Meatless Monday: A Word on Meat Substitutes

I made one of DearDR’s favorite meals last night, and it was completely meat free.

I use Morning Star Farms Meal Starters, usually their Chik’n Strips, and mix it up with one packet of taco seasoning and 3/4 cup of water. Then you just use the seasoned “meat” to make soft tacos: put some of the seasoned “meat” in a warmed burrito, and add the toppings of your choice. We had salsa, organic sour cream, shredded cheddar, and even rice and beans. I put salad on mine, too. This is a great meal, very filling and tasty.

Bun likes the seasoned strips, but can’t quite handle a burrito yet. She’ll eat bites of mine. But the girls both had rice and beans, some mixed veggies, and some shredded cheese.

Since I became a vegetarian almost 20 years ago, meat analogs have really exploded. Which is great, because it’s so much easier to heat up some Morning Star or Quorn “chicken” nuggets than try to get tofu to taste like chicken.

Some of the regular “meat” we have on hand include nuggets, tenders, the Morning Star Meal Starters (strips of “chicken” or “steak”), “not dogs” (Yves The Good Dog), Yves fake pepperoni (I call it pepperfoni) for pizza, and Morning Star bacon (which we call fake-on) and sausage. My kids love them all. Heck, my kids eat plain cubed tofu. I like Garden Burger riblets, too.

I know a lot of non-vegetarians may be thinking, “Why not just eat the real stuff?” First of all, let me say, if memory serves, this stuff doesn’t really taste like meat. I mean the Morning Star soy crumbles make a great hearty chili, but it’s not greasy; ditto the pepperfoni, which is tasty on pizza, but no grease. DearDR loves the breakfast sausage; he says it’s just like very lean sausage.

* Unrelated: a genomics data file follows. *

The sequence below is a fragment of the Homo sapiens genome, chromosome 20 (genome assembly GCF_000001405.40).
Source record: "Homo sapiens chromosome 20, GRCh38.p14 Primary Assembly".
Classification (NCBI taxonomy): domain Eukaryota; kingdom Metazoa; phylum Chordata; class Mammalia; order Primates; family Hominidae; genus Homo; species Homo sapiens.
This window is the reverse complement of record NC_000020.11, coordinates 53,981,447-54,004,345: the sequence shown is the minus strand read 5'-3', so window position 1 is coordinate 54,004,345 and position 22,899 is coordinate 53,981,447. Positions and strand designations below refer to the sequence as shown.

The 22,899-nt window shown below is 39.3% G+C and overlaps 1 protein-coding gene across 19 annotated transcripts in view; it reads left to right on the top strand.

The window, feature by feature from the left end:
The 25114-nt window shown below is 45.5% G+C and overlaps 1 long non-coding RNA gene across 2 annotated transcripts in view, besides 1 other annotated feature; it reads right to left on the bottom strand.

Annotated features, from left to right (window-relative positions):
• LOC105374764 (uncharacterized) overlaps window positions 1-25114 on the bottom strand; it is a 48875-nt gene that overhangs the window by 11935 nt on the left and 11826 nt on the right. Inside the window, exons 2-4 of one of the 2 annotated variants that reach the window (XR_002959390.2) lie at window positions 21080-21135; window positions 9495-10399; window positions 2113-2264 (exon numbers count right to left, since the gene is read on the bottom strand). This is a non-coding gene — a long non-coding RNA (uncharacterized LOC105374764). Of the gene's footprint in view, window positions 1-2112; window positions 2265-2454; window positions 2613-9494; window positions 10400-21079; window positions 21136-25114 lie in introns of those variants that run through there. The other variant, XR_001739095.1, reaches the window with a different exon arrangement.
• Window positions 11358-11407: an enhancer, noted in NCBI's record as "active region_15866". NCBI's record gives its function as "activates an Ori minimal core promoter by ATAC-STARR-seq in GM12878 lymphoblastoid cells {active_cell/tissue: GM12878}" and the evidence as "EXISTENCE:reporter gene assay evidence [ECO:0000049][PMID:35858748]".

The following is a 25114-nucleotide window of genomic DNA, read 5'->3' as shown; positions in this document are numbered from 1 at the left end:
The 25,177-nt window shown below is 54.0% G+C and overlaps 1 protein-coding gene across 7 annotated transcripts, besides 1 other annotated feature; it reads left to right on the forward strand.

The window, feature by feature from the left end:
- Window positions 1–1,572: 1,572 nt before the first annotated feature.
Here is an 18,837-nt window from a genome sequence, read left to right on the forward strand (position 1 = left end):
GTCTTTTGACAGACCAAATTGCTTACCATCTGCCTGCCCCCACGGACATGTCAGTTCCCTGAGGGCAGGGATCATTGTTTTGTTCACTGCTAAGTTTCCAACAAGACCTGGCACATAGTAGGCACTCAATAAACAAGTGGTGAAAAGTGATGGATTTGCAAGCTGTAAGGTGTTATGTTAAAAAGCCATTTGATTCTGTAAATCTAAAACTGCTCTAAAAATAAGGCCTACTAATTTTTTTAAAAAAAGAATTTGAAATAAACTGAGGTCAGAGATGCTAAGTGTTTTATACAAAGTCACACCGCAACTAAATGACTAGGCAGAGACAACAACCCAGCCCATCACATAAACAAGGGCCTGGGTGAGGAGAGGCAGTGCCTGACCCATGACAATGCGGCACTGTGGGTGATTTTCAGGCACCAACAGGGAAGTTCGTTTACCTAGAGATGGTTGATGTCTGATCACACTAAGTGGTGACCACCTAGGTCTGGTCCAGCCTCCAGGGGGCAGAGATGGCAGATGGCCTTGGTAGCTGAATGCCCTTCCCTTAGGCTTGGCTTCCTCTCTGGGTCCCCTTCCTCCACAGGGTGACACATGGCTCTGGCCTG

Second: It’s not meat. That’s the genius of it. If you are a well-researched vegetarian, you have made a very deliberate lifestyle choice. For me, it’s a lot about the environmental impact of the industrialized animal food complex. My not dog didn’t produce lakes of manure that one can smell for miles around a factory farm — plus, I know exactly what is in the “not” dog. No suffering happened to produce my Boca burger, which is excellent on a bun with some cheese, ketchup, mustard, lettuce and tomato.

I don’t mean this to turn into a lecture on the evils of factory farming or anything like that. My girls and I are vegetarians, and I am just glad to have so many options that are plant-based to feed my family. I have adapted recipes that my family enjoys without having to compromise my lifestyle choice. It makes me feel good. And it’s easy. As a busy, work-outside-the-home mom, that counts for a lot.

Also, some fake-on crumbled on top of vegetarian corn chowder is delicious.

In short, if you are thinking of cutting down on your meat consumption, you don’t have to make big sacrifices. These meat substitutes are a lot cheaper than real meat (check out the price difference between soy crumbles and a pound of ground beef). They are just as easy to use — a lot easier in a lot of cases than tofu. Meat analogs are convenient, too; you can find them in your grocer’s freezer. Sometimes, when you’re attending a summer barbecue, you can just pick up a package of Boca Burgers, and you don’t miss out on anything.